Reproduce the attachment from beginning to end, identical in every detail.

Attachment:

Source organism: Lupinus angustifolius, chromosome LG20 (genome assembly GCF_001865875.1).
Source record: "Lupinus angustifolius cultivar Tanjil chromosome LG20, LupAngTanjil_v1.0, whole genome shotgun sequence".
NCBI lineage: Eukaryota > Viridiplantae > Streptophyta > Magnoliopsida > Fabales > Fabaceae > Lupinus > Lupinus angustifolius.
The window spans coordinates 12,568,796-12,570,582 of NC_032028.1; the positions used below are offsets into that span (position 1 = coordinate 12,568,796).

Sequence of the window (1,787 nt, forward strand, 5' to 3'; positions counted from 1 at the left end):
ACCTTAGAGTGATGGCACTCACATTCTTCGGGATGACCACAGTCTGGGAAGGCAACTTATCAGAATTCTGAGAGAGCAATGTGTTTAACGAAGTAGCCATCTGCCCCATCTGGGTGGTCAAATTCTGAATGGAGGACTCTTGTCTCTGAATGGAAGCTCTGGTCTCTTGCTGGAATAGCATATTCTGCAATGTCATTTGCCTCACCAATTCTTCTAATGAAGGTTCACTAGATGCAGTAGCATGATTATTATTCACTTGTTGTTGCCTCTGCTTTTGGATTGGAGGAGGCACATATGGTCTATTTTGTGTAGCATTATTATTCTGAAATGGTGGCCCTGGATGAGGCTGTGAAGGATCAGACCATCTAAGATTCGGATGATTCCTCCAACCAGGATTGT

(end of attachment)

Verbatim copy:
Source organism: Lupinus angustifolius, chromosome LG20 (genome assembly GCF_001865875.1).
Source record: "Lupinus angustifolius cultivar Tanjil chromosome LG20, LupAngTanjil_v1.0, whole genome shotgun sequence".
NCBI lineage: Eukaryota > Viridiplantae > Streptophyta > Magnoliopsida > Fabales > Fabaceae > Lupinus > Lupinus angustifolius.
The window spans coordinates 12,568,796-12,570,582 of NC_032028.1; the positions used below are offsets into that span (position 1 = coordinate 12,568,796).

Sequence of the window (1,787 nt, forward strand, 5' to 3'; positions counted from 1 at the left end):
ACCTTAGAGTGATGGCACTCACATTCTTCGGGATGACCACAGTCTGGGAAGGCAACTTATCAGAATTCTGAGAGAGCAATGTGTTTAACGAAGTAGCCATCTGCCCCATCTGGGTGGTCAAATTCTGAATGGAGGACTCTTGTCTCTGAATGGAAGCTCTGGTCTCTTGCTGGAATAGCATATTCTGCAATGTCATTTGCCTCACCAATTCTTCTAATGAAGGTTCACTAGATGCAGTAGCATGATTATTATTCACTTGTTGTTGCCTCTGCTTTTGGATTGGAGGAGGCACATATGGTCTATTTTGTGTAGCATTATTATTCTGAAATGGTGGCCCTGGATGAGGCTGTGAAGGATCAGACCATCTAAGATTCGGATGATTCCTCCAACCAGGATTGT